On May 8th, a bunch of our members sent the following letter on the new Term of Council Priorities to City of Ottawa Mayor Jim Watson and all Ottawa City Councillors. On May 9th, Joanne Chianello, city affairs columnist with The Ottawa Citizen, wrote an excellent opinion piece on the same subject titled "Mayor's 'strategic initiatives' short on vision — and consultation"; here is a relevant excerpt:
"And here’s arguably the worst thing about this crop of strategic initiatives: They include a number of items that most reasonable observers would assume were already funded, or have no business being called a new initiative.
Perhaps the most egregious example is the inclusion as a strategic initiative of $4.6 million that is supposed to be spent this year on cycling and pedestrian infrastructure. That biking and walking plan was an integral part of a massive transportation strategy approved by council in 2013. Councillors were rightly shocked to discover those funds were not set aside in the main budget."
Below is the letter we sent; if you too agree with some or all of our priorities, get in touch with the Mayor and let him know
Tel.: (613) 580-2496
Dear Mayor Jim Watson, May 8, 2015
As members of the Healthy Transportation Coalition, we are writing to express our concern that spending related to the City’s Transportation Master Plan, including pedestrian and cycling mobility, are being included as part of the Strategic Initiatives debate instead of the City’s core budget. We urge you to move these items to the City’s 2016 Budget to uphold commitments made in the 2013 Transportation Master Plan, and ensure sufficient funding is spent in these areas every year.
We felt Ottawa took important steps toward a healthier and more sustainable multi-modal transportation system with the 2013 Transportation Master Plan. Some of the measures in the Plan, such as transit-oriented development, expanded pedestrian and cycling networks, and a complete streets policy, are very much supported by our members and citizens of Ottawa.
Transit and active transportation are core parts of the City’s transportation system, and their funding should be treated as core parts of the city’s budget. The 2013 Transportation Master Plan committed $70 million from 2013 to 2031 to improve the cycling network, and $66 million for pedestrian infrastructure, $40 million for multi-use paths, and billions for Light Rail Transit.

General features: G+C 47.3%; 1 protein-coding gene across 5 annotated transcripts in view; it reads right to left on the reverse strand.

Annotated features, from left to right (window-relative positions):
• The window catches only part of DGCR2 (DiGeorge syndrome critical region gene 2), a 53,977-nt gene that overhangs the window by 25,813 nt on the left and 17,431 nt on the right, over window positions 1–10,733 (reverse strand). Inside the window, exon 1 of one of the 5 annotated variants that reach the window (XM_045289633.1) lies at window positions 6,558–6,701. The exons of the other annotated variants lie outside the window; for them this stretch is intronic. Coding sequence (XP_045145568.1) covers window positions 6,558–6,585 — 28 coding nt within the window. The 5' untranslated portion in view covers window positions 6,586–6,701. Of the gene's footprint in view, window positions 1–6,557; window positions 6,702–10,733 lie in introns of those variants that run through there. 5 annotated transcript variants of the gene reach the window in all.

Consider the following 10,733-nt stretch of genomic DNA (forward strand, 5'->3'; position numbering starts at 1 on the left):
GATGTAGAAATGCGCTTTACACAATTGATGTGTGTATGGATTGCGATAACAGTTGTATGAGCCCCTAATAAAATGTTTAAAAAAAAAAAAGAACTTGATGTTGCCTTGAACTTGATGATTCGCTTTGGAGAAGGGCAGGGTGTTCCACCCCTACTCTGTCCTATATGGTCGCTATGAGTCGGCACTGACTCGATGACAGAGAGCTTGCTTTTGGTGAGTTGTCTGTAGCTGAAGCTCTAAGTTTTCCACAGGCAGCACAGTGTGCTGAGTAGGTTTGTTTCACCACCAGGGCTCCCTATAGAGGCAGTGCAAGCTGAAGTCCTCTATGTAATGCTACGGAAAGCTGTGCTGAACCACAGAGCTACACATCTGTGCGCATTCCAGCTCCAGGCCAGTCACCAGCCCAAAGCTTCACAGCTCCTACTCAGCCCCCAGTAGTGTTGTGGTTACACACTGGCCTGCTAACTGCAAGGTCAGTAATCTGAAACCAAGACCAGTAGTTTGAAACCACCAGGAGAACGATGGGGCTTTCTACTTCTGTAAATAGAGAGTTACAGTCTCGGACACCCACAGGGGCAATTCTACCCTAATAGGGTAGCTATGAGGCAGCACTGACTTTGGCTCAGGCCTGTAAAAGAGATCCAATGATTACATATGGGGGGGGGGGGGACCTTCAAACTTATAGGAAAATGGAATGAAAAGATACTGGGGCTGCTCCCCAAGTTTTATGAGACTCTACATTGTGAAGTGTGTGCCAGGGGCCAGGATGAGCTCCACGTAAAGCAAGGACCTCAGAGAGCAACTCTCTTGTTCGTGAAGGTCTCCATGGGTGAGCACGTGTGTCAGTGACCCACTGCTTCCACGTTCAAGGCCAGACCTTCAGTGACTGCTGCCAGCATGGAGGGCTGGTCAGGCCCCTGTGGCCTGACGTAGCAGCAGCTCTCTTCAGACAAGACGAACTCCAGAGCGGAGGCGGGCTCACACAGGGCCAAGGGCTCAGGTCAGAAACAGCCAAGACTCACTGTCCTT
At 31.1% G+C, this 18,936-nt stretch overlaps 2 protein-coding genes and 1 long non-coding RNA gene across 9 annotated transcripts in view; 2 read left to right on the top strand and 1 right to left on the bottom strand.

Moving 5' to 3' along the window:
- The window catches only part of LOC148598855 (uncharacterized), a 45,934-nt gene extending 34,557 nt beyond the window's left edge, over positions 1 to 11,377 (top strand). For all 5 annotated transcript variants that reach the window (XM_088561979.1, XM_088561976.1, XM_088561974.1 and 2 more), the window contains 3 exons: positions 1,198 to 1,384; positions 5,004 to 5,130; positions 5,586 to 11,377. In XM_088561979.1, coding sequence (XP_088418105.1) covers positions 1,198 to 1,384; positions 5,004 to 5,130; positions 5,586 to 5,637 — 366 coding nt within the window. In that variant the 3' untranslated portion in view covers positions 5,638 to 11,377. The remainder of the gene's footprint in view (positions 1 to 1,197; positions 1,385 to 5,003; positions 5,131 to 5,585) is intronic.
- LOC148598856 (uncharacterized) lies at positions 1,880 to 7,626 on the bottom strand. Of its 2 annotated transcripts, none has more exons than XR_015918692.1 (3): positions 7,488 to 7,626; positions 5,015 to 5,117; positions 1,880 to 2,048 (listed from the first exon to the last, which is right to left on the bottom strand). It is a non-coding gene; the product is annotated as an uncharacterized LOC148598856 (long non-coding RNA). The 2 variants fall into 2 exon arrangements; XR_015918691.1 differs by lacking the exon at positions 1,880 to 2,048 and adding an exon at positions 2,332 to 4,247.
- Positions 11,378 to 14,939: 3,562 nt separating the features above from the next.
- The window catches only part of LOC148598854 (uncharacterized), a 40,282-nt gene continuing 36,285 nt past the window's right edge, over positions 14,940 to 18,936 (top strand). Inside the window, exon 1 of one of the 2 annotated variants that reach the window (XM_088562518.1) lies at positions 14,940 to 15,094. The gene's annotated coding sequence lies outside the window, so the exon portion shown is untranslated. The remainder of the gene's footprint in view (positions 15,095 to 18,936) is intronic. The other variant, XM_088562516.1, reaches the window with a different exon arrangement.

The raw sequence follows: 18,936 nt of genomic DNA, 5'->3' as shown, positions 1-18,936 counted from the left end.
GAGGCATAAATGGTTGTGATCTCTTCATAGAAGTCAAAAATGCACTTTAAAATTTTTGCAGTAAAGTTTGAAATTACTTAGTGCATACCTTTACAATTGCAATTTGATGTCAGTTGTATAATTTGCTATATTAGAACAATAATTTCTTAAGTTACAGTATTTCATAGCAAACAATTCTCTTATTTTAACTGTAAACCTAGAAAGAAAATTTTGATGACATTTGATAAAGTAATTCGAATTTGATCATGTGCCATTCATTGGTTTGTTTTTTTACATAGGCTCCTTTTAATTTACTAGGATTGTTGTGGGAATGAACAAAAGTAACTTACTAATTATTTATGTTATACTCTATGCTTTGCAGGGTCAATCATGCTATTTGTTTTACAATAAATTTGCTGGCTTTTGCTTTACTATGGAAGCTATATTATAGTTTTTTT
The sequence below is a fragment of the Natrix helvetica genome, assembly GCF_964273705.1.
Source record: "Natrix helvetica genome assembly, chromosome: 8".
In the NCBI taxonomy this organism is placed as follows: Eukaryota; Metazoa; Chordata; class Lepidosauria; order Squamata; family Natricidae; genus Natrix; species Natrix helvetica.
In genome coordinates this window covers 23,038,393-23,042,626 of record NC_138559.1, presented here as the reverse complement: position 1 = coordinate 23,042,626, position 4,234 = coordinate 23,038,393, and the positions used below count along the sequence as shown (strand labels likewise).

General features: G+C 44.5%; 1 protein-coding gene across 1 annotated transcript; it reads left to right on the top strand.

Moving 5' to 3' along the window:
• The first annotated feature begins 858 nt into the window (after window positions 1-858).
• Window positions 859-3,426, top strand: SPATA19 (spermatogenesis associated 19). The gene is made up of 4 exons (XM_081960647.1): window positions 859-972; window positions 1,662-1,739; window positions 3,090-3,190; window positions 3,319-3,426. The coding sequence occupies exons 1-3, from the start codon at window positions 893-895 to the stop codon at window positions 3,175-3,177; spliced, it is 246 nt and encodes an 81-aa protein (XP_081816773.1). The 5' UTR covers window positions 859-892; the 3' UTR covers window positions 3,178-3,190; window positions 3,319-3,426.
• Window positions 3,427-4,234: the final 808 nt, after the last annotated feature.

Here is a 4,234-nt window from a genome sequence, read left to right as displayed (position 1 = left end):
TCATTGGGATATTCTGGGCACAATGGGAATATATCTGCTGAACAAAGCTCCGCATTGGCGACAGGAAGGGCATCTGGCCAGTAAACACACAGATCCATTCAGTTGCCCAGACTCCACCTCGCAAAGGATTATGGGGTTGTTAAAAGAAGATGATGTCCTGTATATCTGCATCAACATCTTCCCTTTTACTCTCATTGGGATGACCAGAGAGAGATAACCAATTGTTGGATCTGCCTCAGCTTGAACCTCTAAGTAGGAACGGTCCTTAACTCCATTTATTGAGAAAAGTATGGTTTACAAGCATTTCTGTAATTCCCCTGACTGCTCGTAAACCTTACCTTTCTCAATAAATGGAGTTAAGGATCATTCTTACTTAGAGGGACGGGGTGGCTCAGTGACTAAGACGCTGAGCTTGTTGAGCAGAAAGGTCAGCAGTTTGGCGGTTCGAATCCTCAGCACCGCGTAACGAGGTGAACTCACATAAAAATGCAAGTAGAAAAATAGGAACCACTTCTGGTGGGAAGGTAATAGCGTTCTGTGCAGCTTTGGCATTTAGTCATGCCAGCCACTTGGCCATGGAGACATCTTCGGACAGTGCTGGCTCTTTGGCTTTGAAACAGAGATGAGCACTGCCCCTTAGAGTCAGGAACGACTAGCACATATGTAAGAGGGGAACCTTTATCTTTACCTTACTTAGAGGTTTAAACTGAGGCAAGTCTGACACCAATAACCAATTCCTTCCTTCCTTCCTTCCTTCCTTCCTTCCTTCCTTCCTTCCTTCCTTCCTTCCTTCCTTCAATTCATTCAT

However, the serious infrastructure deficit across the country demonstrates that Canadian cities cannot approach transportation from a business-as-usual perspective. We reiterate our request of October 2014 that the City of Ottawa, as part of its Term of Council Priorities, initiate a study to research different options related to a user-pay approach to roads. We believe that looking at new options to manage and fund roads will create a more innovative and sustainable transportation system, one that is more welcoming to all users.
In summary, we ask Ottawa City Council to:
• Ensure that Budget 2016 includes core funding for pedestrian and cycling infrastructure improvements;
• Spend $3.5 million on the Pedestrian Facilities Program in 2015;
• Create a protected bicycle lane network throughout the city;
• Spend $20 million a year on cycling, matching the overall transportation budget to the per cent of people currently riding their bikes;
• Implement a low-income public transit pass accessible to all residents whose income is less than the Low Income Cut Off (and work toward free public transit for those on social assistance [Ontario Works and Ontario Disability Support Program]); and
• Commit to studying user-pay for roads as part of its Term of Council Priorities.
Thank you for your consideration and we look forward to your response to this letter and the specific requests contained within it.
Robin McAndrew, Acting Associate Executive Director, Sandy Hill Community Health Centre
Wanda MacDonald, Chief Executive Officer, Pinecrest-Queensway Community Health Centre
Catherine Doolan, Board President, Centretown Community Health Centre
Dianne Breton, Chair, Ottawa Seniors Transportation Commitee, The Council on Aging of Ottawa
Kat Fortin, Chair, Ottawa ACORN Board of Directors
Mark Tremblay, Ph.D., D.Litt. (hons), FACSM
Director, Healthy Active Living and Obesity Research, Children’s Hospital of Eastern Ontario Research Institute
Scientist and Professor, Department of Pediatrics, University of Ottawa
David Sweanor, Adjunct Professor, Faculty of Law, Common Law, University of Ottawa
Special Lecturer, Division of Epidemiology and Public Health, University of Nottingham
Erwin Dreessen & Nicole DesRoches, co-chairs, Greenspace Alliance of Canada's Capital
John Woodhouse, Chair of the Steering Committee, Walk Ottawa
Trevor Haché, worker, Healthy Transportation Coalition